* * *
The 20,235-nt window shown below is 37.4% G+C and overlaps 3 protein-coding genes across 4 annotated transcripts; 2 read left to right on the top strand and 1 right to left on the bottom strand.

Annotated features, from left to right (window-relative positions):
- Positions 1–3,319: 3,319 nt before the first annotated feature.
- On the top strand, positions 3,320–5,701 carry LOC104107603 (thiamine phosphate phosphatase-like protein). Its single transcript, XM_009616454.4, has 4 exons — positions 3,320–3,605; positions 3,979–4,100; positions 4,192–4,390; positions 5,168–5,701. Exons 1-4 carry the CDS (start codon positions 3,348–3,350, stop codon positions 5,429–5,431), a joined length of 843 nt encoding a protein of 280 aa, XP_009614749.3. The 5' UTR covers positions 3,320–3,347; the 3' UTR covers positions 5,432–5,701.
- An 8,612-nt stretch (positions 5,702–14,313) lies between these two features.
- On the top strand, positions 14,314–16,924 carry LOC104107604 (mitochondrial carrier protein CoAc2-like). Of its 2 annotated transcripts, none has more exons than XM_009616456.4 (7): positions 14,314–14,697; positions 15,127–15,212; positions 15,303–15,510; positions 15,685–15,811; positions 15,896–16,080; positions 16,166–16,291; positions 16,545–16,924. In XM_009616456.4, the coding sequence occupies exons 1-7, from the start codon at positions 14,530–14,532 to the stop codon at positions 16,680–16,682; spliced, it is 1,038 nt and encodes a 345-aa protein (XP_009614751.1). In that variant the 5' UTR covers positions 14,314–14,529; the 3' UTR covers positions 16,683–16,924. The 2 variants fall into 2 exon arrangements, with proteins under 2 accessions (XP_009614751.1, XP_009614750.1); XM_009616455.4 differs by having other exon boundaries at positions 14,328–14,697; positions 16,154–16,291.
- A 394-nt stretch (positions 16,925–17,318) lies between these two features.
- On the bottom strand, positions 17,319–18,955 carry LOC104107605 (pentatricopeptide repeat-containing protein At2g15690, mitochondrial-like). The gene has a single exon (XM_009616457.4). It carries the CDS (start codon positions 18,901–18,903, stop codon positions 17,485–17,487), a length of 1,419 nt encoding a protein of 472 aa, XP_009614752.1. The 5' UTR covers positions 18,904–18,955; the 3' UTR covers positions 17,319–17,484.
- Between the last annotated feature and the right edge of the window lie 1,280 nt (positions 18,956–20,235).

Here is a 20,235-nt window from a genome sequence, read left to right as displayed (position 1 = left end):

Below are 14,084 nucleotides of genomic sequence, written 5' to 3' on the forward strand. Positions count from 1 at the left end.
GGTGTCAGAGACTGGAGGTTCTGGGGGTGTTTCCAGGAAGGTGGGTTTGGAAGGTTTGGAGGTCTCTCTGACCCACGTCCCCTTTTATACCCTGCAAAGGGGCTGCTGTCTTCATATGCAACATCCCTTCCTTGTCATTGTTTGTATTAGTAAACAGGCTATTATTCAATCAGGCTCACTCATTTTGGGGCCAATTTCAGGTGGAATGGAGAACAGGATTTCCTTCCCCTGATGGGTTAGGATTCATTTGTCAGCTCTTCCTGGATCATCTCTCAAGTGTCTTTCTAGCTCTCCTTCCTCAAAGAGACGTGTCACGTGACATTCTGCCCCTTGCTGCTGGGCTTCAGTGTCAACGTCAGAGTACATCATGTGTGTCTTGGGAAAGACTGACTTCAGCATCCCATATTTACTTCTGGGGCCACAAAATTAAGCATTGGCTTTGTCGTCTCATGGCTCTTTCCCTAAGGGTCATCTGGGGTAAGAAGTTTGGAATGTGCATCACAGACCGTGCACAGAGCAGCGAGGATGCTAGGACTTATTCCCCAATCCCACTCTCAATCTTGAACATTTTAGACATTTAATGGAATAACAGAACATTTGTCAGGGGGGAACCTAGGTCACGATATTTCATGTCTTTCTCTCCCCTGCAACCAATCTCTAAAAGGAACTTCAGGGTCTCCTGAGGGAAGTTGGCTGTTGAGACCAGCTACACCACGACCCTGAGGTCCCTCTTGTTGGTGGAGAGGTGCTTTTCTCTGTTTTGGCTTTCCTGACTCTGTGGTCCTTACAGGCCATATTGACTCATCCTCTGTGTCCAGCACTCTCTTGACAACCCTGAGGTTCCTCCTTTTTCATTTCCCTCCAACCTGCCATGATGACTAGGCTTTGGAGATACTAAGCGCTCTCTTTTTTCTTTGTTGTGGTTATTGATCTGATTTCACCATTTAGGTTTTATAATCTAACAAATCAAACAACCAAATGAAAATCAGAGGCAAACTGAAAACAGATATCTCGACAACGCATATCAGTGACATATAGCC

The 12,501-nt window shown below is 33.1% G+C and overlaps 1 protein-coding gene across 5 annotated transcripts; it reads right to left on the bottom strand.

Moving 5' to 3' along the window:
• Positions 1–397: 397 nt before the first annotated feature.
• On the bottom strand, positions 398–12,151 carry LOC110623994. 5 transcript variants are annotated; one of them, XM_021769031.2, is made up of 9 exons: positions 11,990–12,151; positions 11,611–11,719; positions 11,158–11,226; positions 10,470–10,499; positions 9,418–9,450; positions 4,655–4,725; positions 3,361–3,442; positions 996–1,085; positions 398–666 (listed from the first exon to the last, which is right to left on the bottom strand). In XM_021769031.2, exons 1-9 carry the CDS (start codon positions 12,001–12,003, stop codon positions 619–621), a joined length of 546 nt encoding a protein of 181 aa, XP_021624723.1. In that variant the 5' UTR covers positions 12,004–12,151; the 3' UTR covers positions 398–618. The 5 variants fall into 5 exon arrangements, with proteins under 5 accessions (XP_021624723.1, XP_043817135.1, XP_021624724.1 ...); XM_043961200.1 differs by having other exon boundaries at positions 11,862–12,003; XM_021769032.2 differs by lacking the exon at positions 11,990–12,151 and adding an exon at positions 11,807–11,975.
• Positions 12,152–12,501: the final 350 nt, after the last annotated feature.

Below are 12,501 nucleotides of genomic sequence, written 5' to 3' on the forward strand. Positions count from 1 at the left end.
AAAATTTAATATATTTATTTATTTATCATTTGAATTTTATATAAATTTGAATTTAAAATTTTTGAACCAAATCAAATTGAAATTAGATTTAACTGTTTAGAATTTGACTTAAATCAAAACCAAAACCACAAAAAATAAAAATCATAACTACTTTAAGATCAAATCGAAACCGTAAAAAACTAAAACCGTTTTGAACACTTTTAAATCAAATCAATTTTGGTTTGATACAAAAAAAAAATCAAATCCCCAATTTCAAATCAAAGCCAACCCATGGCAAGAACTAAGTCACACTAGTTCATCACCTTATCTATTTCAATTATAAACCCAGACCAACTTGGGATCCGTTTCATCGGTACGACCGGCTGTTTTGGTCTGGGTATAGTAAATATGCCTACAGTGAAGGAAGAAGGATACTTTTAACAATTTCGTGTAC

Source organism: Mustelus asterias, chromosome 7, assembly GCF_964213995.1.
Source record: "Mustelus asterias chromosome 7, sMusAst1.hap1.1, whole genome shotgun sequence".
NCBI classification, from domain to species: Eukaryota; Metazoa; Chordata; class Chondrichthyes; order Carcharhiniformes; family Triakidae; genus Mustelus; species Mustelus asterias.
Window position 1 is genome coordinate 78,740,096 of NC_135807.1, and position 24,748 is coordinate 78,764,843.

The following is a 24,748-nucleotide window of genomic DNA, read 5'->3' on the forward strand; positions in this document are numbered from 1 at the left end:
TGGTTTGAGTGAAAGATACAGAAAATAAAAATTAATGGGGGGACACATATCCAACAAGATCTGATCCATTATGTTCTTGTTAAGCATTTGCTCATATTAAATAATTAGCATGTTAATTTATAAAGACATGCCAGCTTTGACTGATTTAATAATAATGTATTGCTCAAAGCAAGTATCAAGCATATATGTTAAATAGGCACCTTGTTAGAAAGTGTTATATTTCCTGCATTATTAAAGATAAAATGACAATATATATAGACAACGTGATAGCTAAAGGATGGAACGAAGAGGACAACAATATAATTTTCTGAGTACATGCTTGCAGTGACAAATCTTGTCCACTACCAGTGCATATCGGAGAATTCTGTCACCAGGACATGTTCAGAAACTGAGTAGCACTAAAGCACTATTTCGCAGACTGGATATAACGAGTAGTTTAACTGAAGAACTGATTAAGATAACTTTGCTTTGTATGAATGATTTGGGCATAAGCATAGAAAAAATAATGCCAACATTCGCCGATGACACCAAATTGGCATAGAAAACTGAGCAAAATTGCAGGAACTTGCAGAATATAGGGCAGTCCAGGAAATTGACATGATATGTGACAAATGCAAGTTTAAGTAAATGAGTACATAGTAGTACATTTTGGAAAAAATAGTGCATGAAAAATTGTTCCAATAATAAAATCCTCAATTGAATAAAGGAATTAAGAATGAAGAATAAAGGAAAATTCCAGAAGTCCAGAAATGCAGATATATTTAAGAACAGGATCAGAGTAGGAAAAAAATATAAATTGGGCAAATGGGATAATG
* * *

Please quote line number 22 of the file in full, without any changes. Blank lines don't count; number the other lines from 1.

NCBI classification, from domain to species: Eukaryota; Metazoa; Chordata; class Chondrichthyes; order Carcharhiniformes; family Triakidae; genus Mustelus; species Mustelus asterias.